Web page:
Sunless Tanning With DHA
In the world of sunless tanning, DHA is referring to dihydroxyacetone the sunless tanning ingredient and not docosahexaenoic acid the omega-3 fatty acid. DHA is a simple carbohydrate derived from sugar cane, sugar beets, or by the fermentation of glycerin.
When applied to the skin, DHA reacts with the protein molecules in the outermost layer called the stratum corneum. This chemical reaction (oxydation) develops color over the next several hours and is considered to be a safe alternative to indoor and outdoor sun tanning.
DHA is the most common sunless tanning ingredient, and can be found in a variety of concentrations from 1 to 15%. Mass-market products (available at drug stores, super markets, or chain stores) usually contain up to 5% DHA, where a professional product would contain 5 to 15%. The tan you get from DHA usually lasts up to eight days.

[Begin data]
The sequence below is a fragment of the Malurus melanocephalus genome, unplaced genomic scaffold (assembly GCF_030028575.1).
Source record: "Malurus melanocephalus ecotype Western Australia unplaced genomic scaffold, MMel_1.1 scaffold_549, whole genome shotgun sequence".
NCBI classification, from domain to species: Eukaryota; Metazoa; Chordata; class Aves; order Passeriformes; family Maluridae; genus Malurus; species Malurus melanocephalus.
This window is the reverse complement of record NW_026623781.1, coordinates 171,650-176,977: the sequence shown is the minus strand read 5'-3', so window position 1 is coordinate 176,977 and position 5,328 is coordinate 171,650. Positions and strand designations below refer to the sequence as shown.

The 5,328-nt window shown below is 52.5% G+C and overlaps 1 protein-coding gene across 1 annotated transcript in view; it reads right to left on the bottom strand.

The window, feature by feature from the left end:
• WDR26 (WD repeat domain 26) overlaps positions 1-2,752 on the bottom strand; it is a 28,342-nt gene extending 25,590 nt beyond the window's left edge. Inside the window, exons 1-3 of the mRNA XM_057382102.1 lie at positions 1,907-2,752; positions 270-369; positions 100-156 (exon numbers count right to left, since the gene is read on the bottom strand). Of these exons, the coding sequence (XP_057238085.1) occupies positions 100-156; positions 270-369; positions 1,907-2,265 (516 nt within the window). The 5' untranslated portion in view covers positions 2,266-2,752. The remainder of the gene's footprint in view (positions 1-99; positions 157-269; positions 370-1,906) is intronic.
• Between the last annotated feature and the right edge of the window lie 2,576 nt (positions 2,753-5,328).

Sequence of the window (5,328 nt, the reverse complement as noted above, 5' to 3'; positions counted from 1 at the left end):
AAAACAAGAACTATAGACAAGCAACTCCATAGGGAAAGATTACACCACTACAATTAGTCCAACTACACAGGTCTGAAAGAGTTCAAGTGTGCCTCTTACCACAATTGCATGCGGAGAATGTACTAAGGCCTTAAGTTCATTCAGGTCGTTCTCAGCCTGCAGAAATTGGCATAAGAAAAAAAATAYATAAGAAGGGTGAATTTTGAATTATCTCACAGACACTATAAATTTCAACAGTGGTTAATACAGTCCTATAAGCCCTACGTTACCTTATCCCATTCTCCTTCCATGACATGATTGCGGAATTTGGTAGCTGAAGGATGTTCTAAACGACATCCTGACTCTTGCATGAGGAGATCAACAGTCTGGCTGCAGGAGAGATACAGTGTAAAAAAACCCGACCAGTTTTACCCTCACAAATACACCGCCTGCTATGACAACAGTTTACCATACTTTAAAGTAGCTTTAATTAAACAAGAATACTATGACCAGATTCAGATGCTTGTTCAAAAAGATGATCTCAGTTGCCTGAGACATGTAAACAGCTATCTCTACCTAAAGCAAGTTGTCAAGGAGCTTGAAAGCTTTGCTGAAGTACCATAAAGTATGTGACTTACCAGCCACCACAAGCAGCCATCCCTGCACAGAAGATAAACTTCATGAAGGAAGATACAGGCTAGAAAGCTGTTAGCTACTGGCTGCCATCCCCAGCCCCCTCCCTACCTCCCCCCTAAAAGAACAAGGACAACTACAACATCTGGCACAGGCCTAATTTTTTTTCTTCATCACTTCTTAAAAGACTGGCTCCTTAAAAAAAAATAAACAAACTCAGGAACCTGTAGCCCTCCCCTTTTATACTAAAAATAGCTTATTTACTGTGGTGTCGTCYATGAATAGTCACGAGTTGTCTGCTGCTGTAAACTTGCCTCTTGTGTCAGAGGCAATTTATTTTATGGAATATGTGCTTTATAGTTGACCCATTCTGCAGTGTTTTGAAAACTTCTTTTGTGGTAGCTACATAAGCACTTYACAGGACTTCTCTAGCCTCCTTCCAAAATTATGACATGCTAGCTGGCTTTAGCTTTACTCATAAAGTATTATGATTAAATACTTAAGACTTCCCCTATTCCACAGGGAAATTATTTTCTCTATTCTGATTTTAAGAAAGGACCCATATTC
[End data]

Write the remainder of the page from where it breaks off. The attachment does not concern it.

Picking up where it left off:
Self-application methods vary and include self-tanning bronzer lotions, moisturizing body lotions, mousse, gels, sprays, and cosmetic wipes. Professional application methods are generally via a spray tanning booth or airbrushing, which is also used for touch-up after spray tanning in a booth.
It is recommended that you leave the tanning lotion/product on for a minimum of 4 hours. Full color is usually achieved within 8 hours.
Although DHA is approved by the FDA and generally regarded as safe for hand-application, care should be taken when using products containg DHA in a spray application as it is not recommended for use near the eyes, mouth, or other mucous membranes and should not be inhaled or ingested.
Allergic reaction to sunless tanning products is not common, but may occur. Oftentimes the allergy is cause by an added ingredient such as a preservative.